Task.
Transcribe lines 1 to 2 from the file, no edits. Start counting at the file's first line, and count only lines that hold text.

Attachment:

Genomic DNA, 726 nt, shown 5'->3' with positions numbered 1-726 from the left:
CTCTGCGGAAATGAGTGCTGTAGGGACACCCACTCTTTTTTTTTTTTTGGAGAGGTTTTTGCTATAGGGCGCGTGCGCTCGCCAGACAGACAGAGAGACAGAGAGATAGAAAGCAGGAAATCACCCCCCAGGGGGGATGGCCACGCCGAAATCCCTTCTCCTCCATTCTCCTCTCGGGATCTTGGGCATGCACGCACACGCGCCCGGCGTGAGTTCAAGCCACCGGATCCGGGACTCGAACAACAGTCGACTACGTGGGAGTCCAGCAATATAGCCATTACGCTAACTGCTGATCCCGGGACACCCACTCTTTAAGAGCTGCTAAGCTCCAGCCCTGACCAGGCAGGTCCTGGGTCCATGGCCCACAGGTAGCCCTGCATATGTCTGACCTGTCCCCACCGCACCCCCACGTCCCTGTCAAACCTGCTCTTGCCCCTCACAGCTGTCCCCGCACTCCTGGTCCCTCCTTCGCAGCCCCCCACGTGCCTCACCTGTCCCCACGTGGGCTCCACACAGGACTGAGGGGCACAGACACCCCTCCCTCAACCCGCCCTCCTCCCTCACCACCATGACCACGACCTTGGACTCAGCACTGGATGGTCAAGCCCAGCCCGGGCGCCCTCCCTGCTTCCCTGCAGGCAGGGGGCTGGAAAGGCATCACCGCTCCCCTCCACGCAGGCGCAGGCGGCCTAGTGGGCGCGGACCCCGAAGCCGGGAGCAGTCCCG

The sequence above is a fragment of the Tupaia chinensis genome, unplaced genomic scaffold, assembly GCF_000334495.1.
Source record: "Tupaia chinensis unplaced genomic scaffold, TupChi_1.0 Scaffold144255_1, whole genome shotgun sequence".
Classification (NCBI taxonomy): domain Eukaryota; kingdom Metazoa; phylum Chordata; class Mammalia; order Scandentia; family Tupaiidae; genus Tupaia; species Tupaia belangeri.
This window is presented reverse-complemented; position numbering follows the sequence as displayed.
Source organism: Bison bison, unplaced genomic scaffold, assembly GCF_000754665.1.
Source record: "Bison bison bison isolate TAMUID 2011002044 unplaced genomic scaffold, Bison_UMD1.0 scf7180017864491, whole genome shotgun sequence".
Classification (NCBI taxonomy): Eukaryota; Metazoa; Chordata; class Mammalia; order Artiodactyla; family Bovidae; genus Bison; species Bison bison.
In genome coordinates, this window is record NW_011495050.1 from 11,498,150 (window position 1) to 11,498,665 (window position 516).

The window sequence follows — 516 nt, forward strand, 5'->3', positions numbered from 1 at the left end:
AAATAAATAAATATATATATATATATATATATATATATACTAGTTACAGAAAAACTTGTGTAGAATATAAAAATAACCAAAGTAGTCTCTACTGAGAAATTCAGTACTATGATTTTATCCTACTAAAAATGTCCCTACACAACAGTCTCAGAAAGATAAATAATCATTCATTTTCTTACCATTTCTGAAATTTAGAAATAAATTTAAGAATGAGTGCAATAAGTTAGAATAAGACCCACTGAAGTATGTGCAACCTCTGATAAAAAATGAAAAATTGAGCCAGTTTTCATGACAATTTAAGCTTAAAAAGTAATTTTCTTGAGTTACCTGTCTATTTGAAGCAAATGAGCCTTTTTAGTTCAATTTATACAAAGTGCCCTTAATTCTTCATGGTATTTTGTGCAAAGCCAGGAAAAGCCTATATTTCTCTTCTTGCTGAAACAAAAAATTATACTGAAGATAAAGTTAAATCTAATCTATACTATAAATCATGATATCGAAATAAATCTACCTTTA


Genomic DNA, 726 nt, shown 5'->3' with positions numbered 1-726 from the left:
CTCTGCGGAAATGAGTGCTGTAGGGACACCCACTCTTTTTTTTTTTTTGGAGAGGTTTTTGCTATAGGGCGCGTGCGCTCGCCAGACAGACAGAGAGACAGAGAGATAGAAAGCAGGAAATCACCCCCCAGGGGGGATGGCCACGCCGAAATCCCTTCTCCTCCATTCTCCTCTCGGGATCTTGGGCATGCACGCACACGCGCCCGGCGTGAGTTCAAGCCACCGGATCCGGGACTCGAACAACAGTCGACTACGTGGGAGTCCAGCAATATAGCCATTACGCTAACTGCTGATCCCGGGACACCCACTCTTTAAGAGCTGCTAAGCTCCAGCCCTGACCAGGCAGGTCCTGGGTCCATGGCCCACAGGTAGCCCTGCATATGTCTGACCTGTCCCCACCGCACCCCCACGTCCCTGTCAAACCTGCTCTTGCCCCTCACAGCTGTCCCCGCACTCCTGGTCCCTCCTTCGCAGCCCCCCACGTGCCTCACCTGTCCCCACGTGGGCTCCACACAGGACTGAGGGGCACAGACACCCCTCCCTCAACCCGCCCTCCTCCCTCACCACCATGACCACGACCTTGGACTCAGCACTGGATGGTCAAGCCCAGCCCGGGCGCCCTCCCTGCTTCCCTGCAGGCAGGGGGCTGGAAAGGCATCACCGCTCCCCTCCACGCAGGCGCAGGCGGCCTAGTGGGCGCGGACCCCGAAGCCGGGAGCAGTCCCG